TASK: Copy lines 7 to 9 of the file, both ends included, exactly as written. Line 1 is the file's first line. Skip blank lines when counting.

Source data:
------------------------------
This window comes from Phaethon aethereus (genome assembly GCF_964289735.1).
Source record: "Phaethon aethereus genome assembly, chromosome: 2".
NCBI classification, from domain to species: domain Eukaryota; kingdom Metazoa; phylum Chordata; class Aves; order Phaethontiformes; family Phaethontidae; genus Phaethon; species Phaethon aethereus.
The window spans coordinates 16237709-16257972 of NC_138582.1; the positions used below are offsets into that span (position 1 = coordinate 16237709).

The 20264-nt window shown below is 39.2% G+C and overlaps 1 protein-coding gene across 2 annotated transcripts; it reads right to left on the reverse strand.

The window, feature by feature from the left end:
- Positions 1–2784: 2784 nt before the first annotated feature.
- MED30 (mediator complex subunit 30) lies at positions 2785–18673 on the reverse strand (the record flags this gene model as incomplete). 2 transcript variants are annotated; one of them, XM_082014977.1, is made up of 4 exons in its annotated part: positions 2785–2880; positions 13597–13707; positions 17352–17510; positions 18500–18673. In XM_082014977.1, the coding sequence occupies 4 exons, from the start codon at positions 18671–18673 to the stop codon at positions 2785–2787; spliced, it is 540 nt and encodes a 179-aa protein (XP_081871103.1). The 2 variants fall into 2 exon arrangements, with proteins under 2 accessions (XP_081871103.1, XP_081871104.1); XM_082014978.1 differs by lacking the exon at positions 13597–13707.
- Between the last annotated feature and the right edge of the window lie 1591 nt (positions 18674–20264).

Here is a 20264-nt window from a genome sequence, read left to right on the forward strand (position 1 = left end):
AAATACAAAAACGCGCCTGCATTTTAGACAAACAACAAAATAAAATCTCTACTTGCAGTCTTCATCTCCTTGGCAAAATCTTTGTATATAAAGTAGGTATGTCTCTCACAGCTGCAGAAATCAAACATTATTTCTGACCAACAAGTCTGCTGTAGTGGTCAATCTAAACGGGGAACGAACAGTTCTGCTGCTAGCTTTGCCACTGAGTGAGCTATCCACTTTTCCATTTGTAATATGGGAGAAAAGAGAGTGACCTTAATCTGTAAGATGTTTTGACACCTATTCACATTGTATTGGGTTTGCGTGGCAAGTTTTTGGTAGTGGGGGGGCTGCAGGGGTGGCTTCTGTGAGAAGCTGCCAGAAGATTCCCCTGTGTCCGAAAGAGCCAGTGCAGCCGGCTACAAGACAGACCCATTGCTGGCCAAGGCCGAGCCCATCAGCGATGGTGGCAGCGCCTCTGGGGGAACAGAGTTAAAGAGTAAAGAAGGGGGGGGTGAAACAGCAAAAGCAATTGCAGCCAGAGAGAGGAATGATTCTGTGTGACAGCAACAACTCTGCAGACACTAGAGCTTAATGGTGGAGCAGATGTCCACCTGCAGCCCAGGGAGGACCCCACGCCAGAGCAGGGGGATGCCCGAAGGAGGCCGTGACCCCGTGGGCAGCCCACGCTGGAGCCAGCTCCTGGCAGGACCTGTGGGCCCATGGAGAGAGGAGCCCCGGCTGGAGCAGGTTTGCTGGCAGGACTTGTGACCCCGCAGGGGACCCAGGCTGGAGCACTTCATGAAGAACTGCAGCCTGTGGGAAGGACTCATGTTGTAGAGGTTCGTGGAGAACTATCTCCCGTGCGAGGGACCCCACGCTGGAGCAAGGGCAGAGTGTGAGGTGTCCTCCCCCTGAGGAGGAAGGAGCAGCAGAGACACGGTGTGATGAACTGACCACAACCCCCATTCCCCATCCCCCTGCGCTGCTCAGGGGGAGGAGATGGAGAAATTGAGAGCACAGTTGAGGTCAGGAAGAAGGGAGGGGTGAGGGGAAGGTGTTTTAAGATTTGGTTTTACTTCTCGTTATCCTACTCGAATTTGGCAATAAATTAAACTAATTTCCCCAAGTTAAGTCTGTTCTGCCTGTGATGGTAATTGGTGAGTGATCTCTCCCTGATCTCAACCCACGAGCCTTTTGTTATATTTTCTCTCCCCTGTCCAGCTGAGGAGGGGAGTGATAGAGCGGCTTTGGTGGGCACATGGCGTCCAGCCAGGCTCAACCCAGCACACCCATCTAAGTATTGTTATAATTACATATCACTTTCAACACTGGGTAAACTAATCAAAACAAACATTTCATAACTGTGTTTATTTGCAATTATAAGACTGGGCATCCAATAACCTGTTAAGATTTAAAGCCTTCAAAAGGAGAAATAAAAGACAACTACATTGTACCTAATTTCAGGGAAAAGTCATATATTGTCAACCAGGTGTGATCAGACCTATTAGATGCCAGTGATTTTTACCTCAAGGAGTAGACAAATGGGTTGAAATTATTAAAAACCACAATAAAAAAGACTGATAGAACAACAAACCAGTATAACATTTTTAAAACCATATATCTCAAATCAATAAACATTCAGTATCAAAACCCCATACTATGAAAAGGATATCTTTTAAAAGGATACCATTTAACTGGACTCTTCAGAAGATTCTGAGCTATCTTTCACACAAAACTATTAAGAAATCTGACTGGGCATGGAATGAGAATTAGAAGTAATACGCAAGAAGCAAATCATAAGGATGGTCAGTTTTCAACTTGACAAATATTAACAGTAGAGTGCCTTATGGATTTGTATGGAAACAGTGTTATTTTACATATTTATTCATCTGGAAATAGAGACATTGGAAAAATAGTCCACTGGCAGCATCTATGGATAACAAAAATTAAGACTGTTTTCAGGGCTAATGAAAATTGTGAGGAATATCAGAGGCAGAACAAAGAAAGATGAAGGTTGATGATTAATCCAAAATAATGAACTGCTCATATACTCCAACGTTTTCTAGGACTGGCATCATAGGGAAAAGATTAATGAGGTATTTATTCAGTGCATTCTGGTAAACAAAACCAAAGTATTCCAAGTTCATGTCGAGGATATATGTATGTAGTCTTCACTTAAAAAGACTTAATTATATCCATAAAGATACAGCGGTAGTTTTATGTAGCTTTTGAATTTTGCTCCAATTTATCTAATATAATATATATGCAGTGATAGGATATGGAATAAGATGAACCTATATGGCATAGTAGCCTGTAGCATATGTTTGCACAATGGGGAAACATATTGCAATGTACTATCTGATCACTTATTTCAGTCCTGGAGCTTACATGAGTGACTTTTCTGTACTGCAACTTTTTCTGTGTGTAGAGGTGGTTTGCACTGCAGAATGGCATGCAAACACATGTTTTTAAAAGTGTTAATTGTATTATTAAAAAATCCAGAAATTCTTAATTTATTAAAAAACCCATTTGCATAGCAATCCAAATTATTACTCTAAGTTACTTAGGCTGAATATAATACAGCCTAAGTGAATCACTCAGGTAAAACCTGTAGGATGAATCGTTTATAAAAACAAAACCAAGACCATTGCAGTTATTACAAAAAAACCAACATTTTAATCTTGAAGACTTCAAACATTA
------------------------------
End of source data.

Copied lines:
- Positions 1–2784: 2784 nt before the first annotated feature.
- MED30 (mediator complex subunit 30) lies at positions 2785–18673 on the reverse strand (the record flags this gene model as incomplete). 2 transcript variants are annotated; one of them, XM_082014977.1, is made up of 4 exons in its annotated part: positions 2785–2880; positions 13597–13707; positions 17352–17510; positions 18500–18673. In XM_082014977.1, the coding sequence occupies 4 exons, from the start codon at positions 18671–18673 to the stop codon at positions 2785–2787; spliced, it is 540 nt and encodes a 179-aa protein (XP_081871103.1). The 2 variants fall into 2 exon arrangements, with proteins under 2 accessions (XP_081871103.1, XP_081871104.1); XM_082014978.1 differs by lacking the exon at positions 13597–13707.
- Between the last annotated feature and the right edge of the window lie 1591 nt (positions 18674–20264).